Some vision and dental providers may stop providing care to Medicaid beneficiaries, leaving people unable to get care even if they have funds in their accounts.  Providers have to check each beneficiary’s account in advance to see if it has enough funds to cover a beneficiary’s needed care.  In many cases, however, the provider won’t know what care a beneficiary needs before seeing the person.  Rather than risk not getting paid, some providers may stop participating in Medicaid.


Making it harder for people to stay covered and get care doesn’t promote Medicaid’s objectives, and Kentucky’s waiver will hurt many Kentuckians now enrolled or eligible for coverage.  Seema Verma helped Kentucky design its proposal before she became the current Administrator of the Centers for Medicare & Medicaid Services, an HHS agency that does the work related to Medicaid waivers.  She has said that the ACA’s Medicaid expansion to low-income adults “does not make sense,” and the Administration and congressional Republicans spent much of last year trying to repeal it.[21]  Kentucky’s waiver shows that the Administration will use waiver authority to undermine coverage for low-wage workers and other low-income adults for whom the Medicaid expansion has improved access to health care and their financial well-being.  HHS’ approval of Kentucky’s waiver threatens to roll back the state’s impressive coverage gains due to the Medicaid expansion, and it portends a similar pattern in other states that have requested waivers of key components of the Medicaid statute.

End Notes

[1] State Medicaid Director Letter 18-002,; Judith Solomon, “Commentary: What to Watch for in Trump Administration Actions on Medicaid Waivers,” Center on Budget and Policy Priorities, November 2, 2017,  The waiver approval is at

[2] Jessica Schubel, “Medicaid Criteria Changes Don’t Ensure Waivers Will Further Program Objectives,” Center on Budget and Policy Priorities, November 13, 2017,

[3] Letter from Sylvia Mathews Burwell to Asa Hutchinson, April 5, 2016,; Letter from Acting Centers for Medicare & Medicaid Services (CMS) Administrator Andrew M. Slavitt to Thomas Betlach, Director of Arizona Health Care Cost Containment System, September 30, 2016,

[4] The evidence comes from a study that compares changes in these outcomes from 2013-2016 for low-income people in Kentucky versus in Texas, which did not expand Medicaid. Benjamin Sommers et al., “Three-Year Impacts of the Affordable Care Act: Improved Medical Care and Health Among Low-Income Adults,” Health Affairs 36, no. 6 (2017):1119-1128.

[5] Elizabeth Hinton et al., “Section 1115 Medicaid Demonstration Waivers: A look at the Current Landscape of Approved and Pending Waivers,” Kaiser Family Foundation, September 13, 2017,  

[6] Section 1901 of the Social Security Act appropriates funds so states can “furnish (1) medical assistance on behalf of families with dependent children and of aged, blind, or disabled individuals, whose income and resources are insufficient to meet the costs of necessary medical services, and (2) rehabilitation and other services to help such families and individuals attain or retain capability for independence or self-care.”

[7] Judith Solomon and Jessica Schubel, “Medicaid Waivers Should Further Program Objectives, Not Impose Barriers to Coverage and Care,” Center on Budget and Policy Priorities, August 29, 2017,; Sara Rosenbaum, “Weakening Medicaid from Within,” The American Prospect, Fall 2017.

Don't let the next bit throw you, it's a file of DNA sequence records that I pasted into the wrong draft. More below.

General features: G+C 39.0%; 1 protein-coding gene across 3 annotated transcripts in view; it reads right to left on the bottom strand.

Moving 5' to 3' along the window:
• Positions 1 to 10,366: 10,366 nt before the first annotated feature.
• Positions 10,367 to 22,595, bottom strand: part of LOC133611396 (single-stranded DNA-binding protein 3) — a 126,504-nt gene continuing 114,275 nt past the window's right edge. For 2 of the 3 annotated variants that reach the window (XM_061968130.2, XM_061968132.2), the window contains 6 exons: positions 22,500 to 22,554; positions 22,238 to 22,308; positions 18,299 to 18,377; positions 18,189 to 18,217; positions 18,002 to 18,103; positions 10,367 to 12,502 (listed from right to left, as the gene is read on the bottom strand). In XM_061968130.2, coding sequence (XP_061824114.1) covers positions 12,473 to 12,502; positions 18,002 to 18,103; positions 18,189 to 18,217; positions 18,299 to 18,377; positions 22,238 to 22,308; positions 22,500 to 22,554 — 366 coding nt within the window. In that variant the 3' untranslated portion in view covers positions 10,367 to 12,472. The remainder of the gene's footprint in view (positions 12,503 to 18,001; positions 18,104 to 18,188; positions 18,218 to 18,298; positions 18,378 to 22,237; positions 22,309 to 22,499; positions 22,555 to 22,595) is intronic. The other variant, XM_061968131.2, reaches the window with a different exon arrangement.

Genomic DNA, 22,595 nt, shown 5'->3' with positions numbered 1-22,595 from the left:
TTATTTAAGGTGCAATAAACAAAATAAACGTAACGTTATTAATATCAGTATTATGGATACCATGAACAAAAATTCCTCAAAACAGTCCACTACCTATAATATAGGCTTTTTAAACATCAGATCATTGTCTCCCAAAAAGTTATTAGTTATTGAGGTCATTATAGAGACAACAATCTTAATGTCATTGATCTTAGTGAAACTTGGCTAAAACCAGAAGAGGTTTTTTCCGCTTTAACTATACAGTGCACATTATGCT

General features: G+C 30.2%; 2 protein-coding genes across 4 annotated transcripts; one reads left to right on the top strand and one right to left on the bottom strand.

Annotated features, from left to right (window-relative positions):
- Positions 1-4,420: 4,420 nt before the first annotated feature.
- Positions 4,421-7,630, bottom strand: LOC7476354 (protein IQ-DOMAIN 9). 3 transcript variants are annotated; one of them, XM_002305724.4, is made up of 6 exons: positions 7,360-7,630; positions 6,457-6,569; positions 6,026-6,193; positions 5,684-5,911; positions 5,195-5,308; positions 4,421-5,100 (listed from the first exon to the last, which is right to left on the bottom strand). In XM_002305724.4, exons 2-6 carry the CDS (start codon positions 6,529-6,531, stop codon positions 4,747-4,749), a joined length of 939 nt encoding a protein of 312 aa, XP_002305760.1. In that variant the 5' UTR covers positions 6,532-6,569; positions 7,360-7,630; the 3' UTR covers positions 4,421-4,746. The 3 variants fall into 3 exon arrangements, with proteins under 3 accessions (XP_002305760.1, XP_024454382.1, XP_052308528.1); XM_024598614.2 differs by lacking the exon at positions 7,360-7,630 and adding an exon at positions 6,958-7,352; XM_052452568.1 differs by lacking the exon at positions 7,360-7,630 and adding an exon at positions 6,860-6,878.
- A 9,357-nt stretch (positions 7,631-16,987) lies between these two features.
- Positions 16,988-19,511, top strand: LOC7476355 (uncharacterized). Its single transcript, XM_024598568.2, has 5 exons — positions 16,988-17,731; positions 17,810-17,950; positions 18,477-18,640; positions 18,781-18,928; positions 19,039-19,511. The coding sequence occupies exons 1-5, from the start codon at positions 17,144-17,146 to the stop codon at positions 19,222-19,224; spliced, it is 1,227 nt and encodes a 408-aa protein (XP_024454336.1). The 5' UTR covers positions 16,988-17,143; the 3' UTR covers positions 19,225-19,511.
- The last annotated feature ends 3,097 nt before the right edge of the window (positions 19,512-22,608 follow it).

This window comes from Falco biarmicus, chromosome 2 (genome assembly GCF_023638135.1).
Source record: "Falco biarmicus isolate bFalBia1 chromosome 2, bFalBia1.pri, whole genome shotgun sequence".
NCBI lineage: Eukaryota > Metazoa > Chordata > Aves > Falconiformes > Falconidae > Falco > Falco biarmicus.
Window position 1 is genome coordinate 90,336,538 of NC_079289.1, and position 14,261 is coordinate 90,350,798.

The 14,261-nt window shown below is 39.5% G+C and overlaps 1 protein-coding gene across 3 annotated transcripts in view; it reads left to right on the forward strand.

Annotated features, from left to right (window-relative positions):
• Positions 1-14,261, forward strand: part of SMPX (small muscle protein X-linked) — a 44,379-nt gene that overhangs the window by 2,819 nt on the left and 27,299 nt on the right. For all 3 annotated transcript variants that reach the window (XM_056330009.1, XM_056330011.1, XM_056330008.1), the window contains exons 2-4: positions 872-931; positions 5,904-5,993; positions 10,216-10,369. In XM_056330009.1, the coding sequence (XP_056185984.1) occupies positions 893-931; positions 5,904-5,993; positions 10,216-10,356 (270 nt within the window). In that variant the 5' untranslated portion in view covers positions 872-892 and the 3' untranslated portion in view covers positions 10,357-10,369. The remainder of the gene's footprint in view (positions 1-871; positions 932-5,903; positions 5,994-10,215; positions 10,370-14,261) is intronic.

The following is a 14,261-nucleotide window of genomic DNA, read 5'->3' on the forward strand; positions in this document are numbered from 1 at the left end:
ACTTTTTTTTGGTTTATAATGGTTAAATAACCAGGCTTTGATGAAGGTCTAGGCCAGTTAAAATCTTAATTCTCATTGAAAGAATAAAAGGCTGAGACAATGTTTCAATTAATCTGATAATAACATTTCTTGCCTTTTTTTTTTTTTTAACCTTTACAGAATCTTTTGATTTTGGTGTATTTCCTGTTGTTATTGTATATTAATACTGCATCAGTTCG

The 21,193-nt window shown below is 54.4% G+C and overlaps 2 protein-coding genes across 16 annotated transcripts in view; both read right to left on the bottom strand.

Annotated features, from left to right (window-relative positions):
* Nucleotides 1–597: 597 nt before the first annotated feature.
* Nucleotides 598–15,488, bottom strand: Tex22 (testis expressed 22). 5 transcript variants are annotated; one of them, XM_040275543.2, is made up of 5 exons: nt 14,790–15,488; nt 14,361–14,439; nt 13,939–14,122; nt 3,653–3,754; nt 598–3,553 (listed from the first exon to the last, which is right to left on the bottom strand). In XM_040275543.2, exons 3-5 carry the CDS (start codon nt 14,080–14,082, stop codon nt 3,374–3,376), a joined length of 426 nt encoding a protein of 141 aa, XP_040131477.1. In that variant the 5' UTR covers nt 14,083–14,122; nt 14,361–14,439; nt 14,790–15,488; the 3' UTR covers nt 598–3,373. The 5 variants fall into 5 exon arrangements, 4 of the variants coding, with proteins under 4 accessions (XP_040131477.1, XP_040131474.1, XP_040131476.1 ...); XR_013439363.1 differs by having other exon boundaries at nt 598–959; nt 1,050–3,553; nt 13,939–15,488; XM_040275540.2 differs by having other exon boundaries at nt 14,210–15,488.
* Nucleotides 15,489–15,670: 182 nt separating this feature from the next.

[8] People who work 30 or more hours a week are “deemed” to comply and don’t have to report on a monthly basis. Someone who regularly works over 20 hours a week but less than 30 hours would have to document each month that they are working.

[9] Medicaid regulations define “medically frail” as “individuals with disabling mental disorders (including children with serious emotional disturbances and adults with serious mental illness), individuals with chronic substance use disorders, individuals with serious and complex medical conditions, individuals with a physical, intellectual or developmental disability that significantly impairs their ability to perform 1 or more activities of daily living, or individuals with a disability determination based on Social Security criteria.” 42 CFR §440.315(f).

[10] Jessica Schubel, “Ending Medicaid’s Retroactive Coverage Harms Iowa’s Medicaid Beneficiaries and Providers,” Center on Budget and Policy Priorities, November 9, 2017,

[11] Kentucky HEALTH §1115 Demonstration Modification Request, July 3, 2017,  The state’s original projections (18,000 in the first year and 83,000 over five years) increased after it modified its request to make the work requirement stricter and add a penalty for failure to report changes in income and employment.

[12] Samantha Artiga et al.,  “The Effects of Premiums and Cost Sharing on Low-Income Populations: Updated Review of Research Findings,” Kaiser Family Foundation, June 2017,

[13] Ibid.

[14] Rachel Garfield, Robin Rudowitz, and Anthony Damico, “Understanding the Intersection of Medicaid and Work,” Kaiser Family Foundation, January 5, 2018,

[15] LaDonna Pavetti, Michelle Derr, and Heather Hesketh, “Review of Sanction Policies and Research Studies,” Mathematica Policy Research, Inc., March 2003.

[16] Ohio Medicaid Group VIII Assessment: A Report to the Ohio General Assembly, December 2016,; “Medicaid Expansion Helped Enrollees Do Better at Work or in Job Searches,” Michigan Institute for Healthcare Policy and Innovation, June 27, 2017,

[17] Letter from Vikki Wachino to Tyler Ann McGuffee, July 29, 2016,

[18] The 2017 poverty line for an individual is $12,060 a year or $1,005 a month.

[19] Artiga et al.

[20] The Lewin Group, “Indiana Healthy Indiana Plan 2.0: Interim Evaluation Report,” July 6, 2016,

[21] Speech to National Association of Medicaid Directors, November 7, 2017,